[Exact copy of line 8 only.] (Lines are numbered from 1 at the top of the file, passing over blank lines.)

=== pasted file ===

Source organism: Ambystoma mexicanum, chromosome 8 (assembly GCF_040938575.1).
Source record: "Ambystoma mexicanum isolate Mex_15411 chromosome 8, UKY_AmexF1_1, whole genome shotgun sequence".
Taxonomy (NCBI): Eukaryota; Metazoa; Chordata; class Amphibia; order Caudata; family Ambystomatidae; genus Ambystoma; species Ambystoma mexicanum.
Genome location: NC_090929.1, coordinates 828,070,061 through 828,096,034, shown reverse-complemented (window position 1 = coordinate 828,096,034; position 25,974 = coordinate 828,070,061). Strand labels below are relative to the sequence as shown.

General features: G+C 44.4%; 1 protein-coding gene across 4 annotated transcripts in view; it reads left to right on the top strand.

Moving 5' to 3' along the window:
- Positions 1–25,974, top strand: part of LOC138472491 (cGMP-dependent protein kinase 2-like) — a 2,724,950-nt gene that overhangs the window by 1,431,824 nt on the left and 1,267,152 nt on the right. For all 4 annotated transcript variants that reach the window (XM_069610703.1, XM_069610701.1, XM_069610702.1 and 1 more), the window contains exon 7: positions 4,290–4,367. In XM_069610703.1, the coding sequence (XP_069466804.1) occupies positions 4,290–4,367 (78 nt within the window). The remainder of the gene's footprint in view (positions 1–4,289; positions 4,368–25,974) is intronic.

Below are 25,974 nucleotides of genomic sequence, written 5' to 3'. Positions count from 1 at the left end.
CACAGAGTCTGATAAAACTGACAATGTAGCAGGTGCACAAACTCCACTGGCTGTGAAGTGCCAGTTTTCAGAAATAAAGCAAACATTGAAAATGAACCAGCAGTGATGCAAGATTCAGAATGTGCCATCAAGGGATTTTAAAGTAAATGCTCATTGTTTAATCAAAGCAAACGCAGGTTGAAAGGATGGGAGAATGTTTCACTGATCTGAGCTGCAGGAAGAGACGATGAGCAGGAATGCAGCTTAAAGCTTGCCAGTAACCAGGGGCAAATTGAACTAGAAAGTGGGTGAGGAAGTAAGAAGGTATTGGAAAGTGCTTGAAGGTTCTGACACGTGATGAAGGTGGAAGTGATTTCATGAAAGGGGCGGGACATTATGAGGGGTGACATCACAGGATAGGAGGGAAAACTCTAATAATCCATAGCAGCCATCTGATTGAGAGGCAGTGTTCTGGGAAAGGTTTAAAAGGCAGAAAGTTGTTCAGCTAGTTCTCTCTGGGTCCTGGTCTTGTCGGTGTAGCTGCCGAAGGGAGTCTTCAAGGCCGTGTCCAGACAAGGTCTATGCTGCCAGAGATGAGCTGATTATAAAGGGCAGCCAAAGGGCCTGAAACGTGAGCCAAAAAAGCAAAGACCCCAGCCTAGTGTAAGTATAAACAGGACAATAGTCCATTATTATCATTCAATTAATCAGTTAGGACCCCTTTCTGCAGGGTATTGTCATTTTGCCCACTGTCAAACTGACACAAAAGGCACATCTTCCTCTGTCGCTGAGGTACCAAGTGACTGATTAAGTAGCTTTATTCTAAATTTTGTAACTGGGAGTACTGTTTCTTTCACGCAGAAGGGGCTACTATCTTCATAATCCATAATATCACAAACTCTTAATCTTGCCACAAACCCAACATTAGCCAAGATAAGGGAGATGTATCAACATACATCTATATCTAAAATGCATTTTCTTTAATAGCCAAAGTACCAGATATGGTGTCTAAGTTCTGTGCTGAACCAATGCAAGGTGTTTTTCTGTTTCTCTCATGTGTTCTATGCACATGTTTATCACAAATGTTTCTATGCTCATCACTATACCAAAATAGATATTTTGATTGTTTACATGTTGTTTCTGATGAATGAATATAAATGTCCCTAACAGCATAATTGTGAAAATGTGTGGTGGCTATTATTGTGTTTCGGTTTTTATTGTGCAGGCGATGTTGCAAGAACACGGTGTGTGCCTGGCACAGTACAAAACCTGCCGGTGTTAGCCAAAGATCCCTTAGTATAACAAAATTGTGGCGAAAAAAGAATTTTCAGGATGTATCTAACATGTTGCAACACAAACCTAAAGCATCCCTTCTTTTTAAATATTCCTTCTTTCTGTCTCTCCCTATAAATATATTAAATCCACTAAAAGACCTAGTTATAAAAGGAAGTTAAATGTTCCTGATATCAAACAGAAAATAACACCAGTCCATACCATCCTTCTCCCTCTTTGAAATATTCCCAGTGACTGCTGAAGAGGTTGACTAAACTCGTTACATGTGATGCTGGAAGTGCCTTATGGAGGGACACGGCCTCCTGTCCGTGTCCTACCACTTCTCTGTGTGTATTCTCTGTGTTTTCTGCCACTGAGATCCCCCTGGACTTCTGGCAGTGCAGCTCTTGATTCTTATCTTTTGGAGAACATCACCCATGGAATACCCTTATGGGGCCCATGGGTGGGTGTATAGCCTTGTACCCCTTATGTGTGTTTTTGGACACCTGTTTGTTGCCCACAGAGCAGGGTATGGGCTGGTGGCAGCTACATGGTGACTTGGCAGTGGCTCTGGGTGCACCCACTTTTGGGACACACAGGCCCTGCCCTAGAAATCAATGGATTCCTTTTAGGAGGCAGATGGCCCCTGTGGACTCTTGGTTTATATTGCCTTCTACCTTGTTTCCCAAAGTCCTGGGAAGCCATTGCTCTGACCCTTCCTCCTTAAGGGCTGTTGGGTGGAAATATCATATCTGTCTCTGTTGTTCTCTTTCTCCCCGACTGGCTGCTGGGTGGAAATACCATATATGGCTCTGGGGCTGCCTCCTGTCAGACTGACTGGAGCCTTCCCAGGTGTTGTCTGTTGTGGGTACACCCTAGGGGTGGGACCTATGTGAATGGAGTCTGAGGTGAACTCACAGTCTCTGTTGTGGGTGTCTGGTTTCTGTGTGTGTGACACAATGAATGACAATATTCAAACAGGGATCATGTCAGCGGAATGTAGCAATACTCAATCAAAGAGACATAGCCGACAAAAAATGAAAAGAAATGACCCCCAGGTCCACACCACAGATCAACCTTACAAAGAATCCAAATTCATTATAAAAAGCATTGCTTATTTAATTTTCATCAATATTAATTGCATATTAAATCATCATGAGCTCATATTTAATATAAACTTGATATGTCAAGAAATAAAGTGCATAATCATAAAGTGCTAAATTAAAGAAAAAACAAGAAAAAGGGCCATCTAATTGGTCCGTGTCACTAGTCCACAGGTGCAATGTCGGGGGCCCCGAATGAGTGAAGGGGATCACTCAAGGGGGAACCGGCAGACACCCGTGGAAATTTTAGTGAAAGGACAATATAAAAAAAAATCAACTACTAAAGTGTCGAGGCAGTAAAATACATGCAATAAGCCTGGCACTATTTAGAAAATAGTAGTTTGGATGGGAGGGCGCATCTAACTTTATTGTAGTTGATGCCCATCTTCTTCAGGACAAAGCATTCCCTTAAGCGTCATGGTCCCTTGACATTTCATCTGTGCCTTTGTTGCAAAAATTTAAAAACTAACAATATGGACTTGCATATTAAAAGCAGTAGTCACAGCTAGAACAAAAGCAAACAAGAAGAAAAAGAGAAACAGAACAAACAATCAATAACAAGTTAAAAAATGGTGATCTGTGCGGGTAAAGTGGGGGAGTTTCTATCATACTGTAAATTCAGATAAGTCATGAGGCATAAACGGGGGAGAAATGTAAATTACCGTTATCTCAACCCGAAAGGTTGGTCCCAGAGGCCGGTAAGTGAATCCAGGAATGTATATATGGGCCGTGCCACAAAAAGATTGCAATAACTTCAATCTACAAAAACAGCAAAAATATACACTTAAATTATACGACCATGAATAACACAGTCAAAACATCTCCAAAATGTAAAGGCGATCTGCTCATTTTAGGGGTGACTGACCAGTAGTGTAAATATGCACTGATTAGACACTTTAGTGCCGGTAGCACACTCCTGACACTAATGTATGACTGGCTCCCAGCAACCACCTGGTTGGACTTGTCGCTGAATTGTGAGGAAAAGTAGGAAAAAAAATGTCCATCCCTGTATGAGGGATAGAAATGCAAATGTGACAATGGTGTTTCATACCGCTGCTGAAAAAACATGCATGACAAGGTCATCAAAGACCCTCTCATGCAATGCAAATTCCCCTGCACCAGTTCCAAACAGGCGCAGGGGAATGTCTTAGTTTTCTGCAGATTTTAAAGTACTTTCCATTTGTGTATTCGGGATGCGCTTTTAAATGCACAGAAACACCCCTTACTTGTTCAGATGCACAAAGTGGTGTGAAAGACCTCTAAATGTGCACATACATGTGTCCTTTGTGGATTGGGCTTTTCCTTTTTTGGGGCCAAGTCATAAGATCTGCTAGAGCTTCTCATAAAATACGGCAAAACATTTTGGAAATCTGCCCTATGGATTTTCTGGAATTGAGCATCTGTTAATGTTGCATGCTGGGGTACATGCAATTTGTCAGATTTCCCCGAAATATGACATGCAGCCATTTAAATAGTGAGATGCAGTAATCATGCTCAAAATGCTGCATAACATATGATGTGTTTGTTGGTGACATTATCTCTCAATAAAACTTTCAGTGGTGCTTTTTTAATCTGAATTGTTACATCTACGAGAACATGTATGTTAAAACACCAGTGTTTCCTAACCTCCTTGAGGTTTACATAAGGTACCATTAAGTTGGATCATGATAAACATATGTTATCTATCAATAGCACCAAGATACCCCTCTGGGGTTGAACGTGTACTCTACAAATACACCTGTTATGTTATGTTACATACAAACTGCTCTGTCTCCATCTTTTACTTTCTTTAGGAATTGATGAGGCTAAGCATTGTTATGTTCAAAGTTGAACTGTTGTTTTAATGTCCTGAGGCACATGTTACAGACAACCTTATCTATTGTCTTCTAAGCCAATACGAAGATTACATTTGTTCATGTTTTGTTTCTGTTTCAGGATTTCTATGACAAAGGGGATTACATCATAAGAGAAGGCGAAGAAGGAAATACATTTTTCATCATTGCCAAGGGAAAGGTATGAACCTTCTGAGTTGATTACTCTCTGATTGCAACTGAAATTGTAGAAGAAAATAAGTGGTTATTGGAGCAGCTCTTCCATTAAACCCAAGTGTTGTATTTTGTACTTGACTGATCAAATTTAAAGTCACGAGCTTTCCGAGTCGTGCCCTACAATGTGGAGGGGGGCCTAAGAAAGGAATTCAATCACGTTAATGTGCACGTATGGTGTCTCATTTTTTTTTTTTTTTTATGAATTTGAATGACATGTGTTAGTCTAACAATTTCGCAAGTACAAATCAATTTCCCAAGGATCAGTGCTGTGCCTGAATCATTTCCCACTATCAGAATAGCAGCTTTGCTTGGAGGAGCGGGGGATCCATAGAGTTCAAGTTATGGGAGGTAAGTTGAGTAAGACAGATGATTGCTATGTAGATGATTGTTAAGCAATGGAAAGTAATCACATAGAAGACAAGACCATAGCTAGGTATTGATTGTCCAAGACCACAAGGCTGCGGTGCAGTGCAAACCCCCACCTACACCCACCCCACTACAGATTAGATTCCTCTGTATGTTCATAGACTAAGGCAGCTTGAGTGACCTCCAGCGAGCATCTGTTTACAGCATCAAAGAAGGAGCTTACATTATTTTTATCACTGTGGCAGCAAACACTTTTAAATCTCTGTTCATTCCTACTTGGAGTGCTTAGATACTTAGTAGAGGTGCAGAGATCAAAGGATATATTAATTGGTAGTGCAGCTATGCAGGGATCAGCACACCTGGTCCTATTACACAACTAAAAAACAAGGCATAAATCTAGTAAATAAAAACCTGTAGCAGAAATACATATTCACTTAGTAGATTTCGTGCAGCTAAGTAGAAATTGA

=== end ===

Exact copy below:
Below are 25,974 nucleotides of genomic sequence, written 5' to 3'. Positions count from 1 at the left end.